At the IKM table: linearity, participation, accountability and individual agency on the practice-based change menu (1)

(Originally posted on KM for me… and You?)

On 20 and 21 February 2012, the  London-based Wellcome Collection is the stage for the final workshop organised by the Information Knowledge Management Emergent (IKM-Emergent or ‘IKM-E’) programme. Ten IKM-E members are looking at the body of work completed in the past five years in this DGIS-funded research programme and trying to unpack four key themes that are interweaving the work of the three working groups which have been active in the programme:

  1. Linearity and predictability;
  2. Participation and engagement;
  3. Individual agency and organisational remit;
  4. Accountability

This very rich programme is also a tentative intermediary step towards a suggested extension for the programme.

In this post I’m summarising quite a few of the points mentioned during the first day of the workshop, covering the first two points on the list above.

On linearity and predictability:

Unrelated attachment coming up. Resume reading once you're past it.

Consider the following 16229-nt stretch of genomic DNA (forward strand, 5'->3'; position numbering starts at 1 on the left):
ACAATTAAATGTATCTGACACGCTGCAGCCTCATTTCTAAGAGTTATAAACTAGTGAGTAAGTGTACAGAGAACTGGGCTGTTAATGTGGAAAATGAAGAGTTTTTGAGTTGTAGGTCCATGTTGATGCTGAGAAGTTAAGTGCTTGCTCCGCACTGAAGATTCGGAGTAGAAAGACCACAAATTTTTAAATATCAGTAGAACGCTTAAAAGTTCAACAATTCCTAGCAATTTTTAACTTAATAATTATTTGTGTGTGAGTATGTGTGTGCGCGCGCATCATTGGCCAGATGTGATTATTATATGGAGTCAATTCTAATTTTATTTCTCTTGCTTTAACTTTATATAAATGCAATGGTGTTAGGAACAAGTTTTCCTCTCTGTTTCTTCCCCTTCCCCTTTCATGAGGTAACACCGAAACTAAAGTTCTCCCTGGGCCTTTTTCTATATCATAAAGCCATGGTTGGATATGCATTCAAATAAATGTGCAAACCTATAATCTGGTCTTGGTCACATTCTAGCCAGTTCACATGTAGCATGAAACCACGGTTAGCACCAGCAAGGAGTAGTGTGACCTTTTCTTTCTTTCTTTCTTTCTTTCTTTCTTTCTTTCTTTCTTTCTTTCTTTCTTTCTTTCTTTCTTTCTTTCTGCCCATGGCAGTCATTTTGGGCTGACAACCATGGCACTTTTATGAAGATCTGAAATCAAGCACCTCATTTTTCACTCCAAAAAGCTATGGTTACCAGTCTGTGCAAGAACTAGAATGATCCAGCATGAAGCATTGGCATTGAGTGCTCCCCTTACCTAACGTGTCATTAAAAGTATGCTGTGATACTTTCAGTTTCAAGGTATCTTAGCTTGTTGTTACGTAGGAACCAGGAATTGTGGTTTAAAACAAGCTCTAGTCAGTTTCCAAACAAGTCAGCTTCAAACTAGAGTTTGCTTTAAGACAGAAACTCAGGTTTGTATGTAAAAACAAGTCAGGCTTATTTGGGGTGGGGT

Linear approaches to development – suggesting that planning is a useful exercise to map out and follow a predictable causal series of events – are delusional and ineffective and we have other perspectives that can help plan with a higher degree of realism, if not certainty.

Linearity and predictability strongly emphasise the current (and desired alternative) planning tools that we have at our disposal or are sometimes forced to use, and the relation that we entertain with the actors promoting these specific planning tools.

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Welcome, Bernike

This post is to give a warm welcome to Bernike Pasveer of the European Centre for Development Policy Management who is going to be blogging with us here on The Giraffe.

Complexity Theory, Development and IKMemergent.

I was at an IDS seminar last Friday – “Knowledges, Capacities and Learning for Development: Insights from Complexity approaches”.  If the title is alarming then this ODI paper is an excellent primer, “Exploring the science of complexity Ideas and implications for development and humanitarian efforts”. An even shorter introduction comes from this post by Duncan Green, Head of Research at Oxfam who wrote a summary introduction to the ODI paper.

Ideas from complexity theory have permeated everyday discourse – see the butterfly’s wing and the hurricane – but so far I have never made the time to understand more. This is a two part blog entry. This post captures some first reactions – mine to Dave Snowden (who introduced and led the morning session) along with three short video reactions from participants.